2. It works. When followed properly, scientific studies have shown that TSM reduces the number of heavy drinking days significantly. It also results in improved liver enzyme functioning. [7] So TSM can prevent excessive drinking and can help to reverse the health problems that stem from alcohol dependency. This is enough for many people and can bring them away from alcohol dependency towards a healthy relationship with alcohol. In the studies that have shown that TSM doesn’t work, this is often because the medications are being used without following the protocol. Many programmes, especially in the USA, use Naltrexone or Nalmefene as a way of reducing cravings for alcohol alongside a total abstinence programme. These medications do not work as an anti-craving medication and they don’t work when there is no alcohol intake at all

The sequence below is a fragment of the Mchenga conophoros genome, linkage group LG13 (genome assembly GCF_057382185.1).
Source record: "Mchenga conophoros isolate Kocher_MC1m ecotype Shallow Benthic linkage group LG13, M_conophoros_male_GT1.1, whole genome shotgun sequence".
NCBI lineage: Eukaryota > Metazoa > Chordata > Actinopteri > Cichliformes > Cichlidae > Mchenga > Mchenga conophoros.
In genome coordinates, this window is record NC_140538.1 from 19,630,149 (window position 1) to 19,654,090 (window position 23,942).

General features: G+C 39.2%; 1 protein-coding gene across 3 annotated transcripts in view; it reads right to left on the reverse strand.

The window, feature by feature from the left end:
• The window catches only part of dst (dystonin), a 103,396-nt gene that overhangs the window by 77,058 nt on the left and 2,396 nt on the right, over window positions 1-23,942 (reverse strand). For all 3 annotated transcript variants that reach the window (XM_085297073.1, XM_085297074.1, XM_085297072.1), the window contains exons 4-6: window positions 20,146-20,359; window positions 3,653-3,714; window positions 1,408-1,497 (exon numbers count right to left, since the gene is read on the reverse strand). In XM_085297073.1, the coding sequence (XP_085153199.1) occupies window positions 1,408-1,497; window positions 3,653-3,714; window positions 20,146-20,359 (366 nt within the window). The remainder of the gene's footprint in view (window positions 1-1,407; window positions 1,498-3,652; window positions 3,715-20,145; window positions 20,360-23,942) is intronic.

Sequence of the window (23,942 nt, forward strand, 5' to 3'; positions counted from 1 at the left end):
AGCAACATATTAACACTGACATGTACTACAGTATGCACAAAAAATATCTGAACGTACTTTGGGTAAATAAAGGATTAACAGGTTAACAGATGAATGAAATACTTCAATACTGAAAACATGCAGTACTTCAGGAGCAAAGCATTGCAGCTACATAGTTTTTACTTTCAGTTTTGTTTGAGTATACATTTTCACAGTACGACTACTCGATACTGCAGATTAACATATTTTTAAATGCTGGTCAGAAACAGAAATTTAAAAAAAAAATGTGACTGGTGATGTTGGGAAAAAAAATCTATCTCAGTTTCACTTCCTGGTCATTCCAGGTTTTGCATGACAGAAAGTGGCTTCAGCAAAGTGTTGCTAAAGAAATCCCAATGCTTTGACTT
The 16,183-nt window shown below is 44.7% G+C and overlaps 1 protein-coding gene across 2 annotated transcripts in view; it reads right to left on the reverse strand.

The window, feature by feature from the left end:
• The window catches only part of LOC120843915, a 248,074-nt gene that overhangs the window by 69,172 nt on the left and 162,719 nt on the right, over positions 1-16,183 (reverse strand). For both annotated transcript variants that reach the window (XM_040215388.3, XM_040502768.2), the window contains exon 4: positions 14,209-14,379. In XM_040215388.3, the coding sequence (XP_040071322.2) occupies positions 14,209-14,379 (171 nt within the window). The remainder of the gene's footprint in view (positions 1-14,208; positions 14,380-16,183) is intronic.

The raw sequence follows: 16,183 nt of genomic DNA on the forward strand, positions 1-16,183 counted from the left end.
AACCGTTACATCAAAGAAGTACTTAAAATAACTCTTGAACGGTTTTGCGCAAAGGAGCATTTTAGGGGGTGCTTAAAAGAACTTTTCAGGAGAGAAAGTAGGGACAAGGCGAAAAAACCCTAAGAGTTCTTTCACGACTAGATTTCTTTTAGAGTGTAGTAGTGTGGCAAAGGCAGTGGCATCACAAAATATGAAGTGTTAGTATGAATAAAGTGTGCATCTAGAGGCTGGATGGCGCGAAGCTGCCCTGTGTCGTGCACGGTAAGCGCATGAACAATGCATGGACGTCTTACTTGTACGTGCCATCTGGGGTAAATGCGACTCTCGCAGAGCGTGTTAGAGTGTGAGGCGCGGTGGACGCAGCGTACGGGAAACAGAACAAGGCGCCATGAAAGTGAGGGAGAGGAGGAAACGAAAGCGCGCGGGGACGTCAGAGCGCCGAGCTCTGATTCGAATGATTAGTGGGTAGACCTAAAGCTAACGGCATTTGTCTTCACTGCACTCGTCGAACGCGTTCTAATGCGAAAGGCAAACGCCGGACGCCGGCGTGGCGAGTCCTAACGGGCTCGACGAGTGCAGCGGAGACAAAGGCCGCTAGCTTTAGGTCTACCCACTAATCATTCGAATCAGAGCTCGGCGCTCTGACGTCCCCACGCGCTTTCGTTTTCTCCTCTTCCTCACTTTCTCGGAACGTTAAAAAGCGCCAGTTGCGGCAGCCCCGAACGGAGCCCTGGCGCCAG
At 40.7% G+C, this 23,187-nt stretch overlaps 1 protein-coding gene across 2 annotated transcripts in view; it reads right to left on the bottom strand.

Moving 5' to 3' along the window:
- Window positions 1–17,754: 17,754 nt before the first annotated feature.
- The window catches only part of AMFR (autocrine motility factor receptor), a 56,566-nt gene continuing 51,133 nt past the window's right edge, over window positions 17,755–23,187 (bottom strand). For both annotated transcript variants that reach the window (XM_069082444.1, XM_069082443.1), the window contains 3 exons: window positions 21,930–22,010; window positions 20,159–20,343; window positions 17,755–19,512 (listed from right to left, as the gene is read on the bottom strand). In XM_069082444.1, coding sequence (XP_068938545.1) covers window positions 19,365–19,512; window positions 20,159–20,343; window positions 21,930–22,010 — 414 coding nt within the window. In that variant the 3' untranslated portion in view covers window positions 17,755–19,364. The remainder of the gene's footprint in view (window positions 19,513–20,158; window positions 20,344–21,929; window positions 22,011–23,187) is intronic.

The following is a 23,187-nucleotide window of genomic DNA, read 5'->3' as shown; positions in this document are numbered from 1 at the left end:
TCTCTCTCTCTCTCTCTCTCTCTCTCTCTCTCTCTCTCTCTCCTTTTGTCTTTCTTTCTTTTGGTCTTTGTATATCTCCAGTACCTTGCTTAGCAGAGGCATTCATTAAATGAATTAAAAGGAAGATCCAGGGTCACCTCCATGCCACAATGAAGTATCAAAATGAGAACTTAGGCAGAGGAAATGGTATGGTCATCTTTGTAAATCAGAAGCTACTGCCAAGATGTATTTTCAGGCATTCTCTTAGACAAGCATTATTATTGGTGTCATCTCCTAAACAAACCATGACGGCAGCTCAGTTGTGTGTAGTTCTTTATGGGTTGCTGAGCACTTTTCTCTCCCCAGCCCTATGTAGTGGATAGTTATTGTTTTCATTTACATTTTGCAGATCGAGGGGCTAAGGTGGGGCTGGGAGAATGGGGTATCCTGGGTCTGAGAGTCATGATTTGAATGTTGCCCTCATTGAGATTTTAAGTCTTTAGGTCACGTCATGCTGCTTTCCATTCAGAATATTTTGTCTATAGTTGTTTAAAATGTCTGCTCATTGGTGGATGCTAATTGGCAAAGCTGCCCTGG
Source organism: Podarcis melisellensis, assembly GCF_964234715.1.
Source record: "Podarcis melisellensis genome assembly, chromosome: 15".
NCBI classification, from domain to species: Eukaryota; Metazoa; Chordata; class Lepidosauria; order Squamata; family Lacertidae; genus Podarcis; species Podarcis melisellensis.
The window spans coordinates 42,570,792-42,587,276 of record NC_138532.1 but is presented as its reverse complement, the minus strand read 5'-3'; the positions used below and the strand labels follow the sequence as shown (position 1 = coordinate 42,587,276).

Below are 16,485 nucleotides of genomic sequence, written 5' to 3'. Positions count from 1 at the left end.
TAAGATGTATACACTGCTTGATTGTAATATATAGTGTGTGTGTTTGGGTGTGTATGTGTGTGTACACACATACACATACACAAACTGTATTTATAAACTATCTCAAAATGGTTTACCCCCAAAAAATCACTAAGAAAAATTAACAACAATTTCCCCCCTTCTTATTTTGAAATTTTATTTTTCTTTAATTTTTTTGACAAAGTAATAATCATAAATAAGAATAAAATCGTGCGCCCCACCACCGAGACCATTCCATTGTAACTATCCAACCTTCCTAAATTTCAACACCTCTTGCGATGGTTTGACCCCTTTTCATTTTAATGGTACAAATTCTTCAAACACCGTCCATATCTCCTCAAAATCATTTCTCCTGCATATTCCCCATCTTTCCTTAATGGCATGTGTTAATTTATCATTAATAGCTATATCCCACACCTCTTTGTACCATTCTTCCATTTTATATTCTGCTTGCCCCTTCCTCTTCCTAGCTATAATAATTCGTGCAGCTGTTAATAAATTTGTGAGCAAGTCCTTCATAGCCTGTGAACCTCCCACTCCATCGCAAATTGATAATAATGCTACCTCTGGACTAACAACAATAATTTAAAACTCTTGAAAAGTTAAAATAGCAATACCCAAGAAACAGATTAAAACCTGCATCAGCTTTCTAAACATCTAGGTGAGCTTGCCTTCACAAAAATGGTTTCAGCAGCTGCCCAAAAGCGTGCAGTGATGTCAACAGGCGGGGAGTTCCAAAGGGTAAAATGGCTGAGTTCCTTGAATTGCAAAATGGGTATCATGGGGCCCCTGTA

3. TSM and therapy treatments can be used together, and are most effective if they are. In fact, Nalmefene cannot be prescribed on its own. It has to be prescribed alongside psychosocial support. For TSM to be effective, people have to be willing to take their medication before they drink. Tackling the underlying issues that might lead them to become dependent on alcohol can help them to keep going with TSM
  4. Taking Naltrexone and Nalmefene only when drinking means that pleasure can still be felt the rest of the time. If the extended-release injection is used, or people take the medications every day even without drinking alcohol, this can make the problem of a lack of pleasure worse. This is because they block the opiate receptors all of the time, so it is not only the endorphins from alcohol that are prevented from binding, it is all of them. Only taking the medications an hour or so before drinking means that the opiate receptors are not blocked the rest of the time, and endorphins that result from exercise or music will still reach them

Who does TSM work for?

TSM can be most effective for:

  • People who experience cravings for alcohol
  • People with a family history of alcohol dependency
  • People who have a healthy liver
  • People who want to drink less or not at al